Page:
MLB: What Wins Championships – Offense, Defense, or Pitching?

The World Series is the most coveted prize in all of baseball worldwide. Every year, MLB teams attempt to craft together the perfect world championship formula. However, what is more important – offense, defense, or pitching?

Throughout the history of MLB we have seen powerhouse teams. We have seen the teams that have a pitching staff made of gold, and then we have seen the offensive super sluggers. In today’s game we have these powerhouses – the Cubs and Red Sox are easy World Series favorites with stellar offenses and defenses. We have entered an NBA-like time, where the title contenders seem apparent from day one. Of course, baseball is always unpredictable, so that may not be the case.

There is no exact formula to win a championship. If there was, it would be easy for any team to do so. We have seen so many different champions in the game of baseball, all with different great traits. However, throughout the game of baseball, what wins more championships is a viable question. Should teams focus on pitching and defense, or offense? The obvious answer is both; but throughout the history of MLB what has won more, offense or defense?

We will start with recent years and examine this decade of champions. To do so, we are using Fangraphs team rankings to analyze an offensive team from a defensive team, and vice versa. To understand these teams, we are using the Off, Def and pitching WAR statistics, all courtesy of Fangraphs.

Off and Def practically measure the amount of runs a player generates compared to league average. If a team has a 0.0 they are right on average; anything more or less is above or below average. Pitching WAR measures pitching Wins Above Replacement, essentially how valuable a pitcher is.

As for the last seven world champions the results may be staggering:

  • Cubs: 2nd in Off, 1st in Def, and 4th in pitching WAR.
  • Royals: 12th in Off, 8th in Def, and 15th in pitching WAR.
  • Giants: 11th in Off, 10th in Def, and 23rd in pitching WAR in 2014; 6th in Off, 4th in Def, and 19th in pitching WAR in 2012; and 15th in Off, 1st in Def, and 5th in pitching WAR in 2010.
  • Red Sox: 1st in Off, 17th in Def, 15th in pitching WAR
  • Cardinals: 4th in Off, 20th in Def, 17th in pitching WAR

As you can see, there aren’t many world champions that dominated every facet of the game. The Chicago Cubs effectively did last season, but the only other first place rankings were the 2010 Giants’ Def and 2013 Red Sox’s Off. Some teams weren’t really high in any stat, like the 2014 Giants and 2015 Royals.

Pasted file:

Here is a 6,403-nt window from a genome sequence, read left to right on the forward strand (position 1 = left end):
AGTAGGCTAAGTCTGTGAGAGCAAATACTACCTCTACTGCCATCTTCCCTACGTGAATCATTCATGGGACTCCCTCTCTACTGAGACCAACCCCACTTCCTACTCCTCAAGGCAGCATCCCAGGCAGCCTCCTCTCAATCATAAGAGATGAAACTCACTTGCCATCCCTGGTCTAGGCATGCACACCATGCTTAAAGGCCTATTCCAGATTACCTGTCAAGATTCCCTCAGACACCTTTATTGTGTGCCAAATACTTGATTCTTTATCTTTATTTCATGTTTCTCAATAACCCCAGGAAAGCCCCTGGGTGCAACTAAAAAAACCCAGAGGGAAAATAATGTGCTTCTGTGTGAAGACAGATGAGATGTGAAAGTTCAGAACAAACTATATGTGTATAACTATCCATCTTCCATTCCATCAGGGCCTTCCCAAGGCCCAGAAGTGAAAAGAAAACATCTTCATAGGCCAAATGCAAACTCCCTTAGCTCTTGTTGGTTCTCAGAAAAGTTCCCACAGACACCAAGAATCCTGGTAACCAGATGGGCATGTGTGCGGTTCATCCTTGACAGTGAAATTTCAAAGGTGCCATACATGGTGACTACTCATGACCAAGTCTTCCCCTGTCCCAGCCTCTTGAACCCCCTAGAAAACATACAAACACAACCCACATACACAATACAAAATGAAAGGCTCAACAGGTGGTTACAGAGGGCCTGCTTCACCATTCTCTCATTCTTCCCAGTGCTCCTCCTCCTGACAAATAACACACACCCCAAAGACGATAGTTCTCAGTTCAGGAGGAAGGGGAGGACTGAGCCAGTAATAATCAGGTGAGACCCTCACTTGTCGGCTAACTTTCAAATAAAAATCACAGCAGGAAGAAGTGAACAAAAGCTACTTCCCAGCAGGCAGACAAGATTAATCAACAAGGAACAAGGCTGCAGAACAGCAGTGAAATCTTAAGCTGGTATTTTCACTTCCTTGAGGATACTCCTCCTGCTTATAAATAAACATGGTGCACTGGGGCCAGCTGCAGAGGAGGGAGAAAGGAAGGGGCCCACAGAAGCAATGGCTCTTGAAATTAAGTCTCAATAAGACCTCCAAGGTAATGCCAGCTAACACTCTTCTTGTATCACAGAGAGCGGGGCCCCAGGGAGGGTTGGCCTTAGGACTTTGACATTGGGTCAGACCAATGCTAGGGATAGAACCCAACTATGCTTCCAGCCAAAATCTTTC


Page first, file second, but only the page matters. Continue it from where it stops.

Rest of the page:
The averages for these teams (rounded to the nearest whole number) are seventh for Off, ninth for Def, and 14th for Pitching WAR. As you can see, offense has been the most important, with pitching being the least. Of course, the argument can be made that playoff pitching is entirely different, which is true, but to build a durable consistent contender teams are turning to offense. In fact, the last team to lead in pitching WAR and win it all was the 2005 White Sox.

However, these are just recent trends. What areas did the best teams ever excel in? Many of the best teams ever occurred in the early 20th century, so let’s look at some of the more recent, dominant World Series winners. The 1998 New York Yankees own the 12th best record ever and the fourth best for being World Series champions. That Yankees team ranked first in Off, 20th in Def and third in pitching WAR. Defense took a back seat in this one, but the offense once again proved to be the most beneficial.

An even older example is the last Mets team to win the World Series in 1986. That Mets team won 108 games en route to winning the World Series via Bill Buckner‘s blunder. Those Mets ranked third in Off, fifth in Def and tied for first in pitching WAR. Along with last season’s Cubs, these Mets prove to be the most well-rounded champions included.

For the most part, teams have utilized different tools to bring home championship gold. While there are outliers on both ends, it seems the best route is try to master two facets of the game. However, with recent trends, it seems that offensive production may be the route to focus on.

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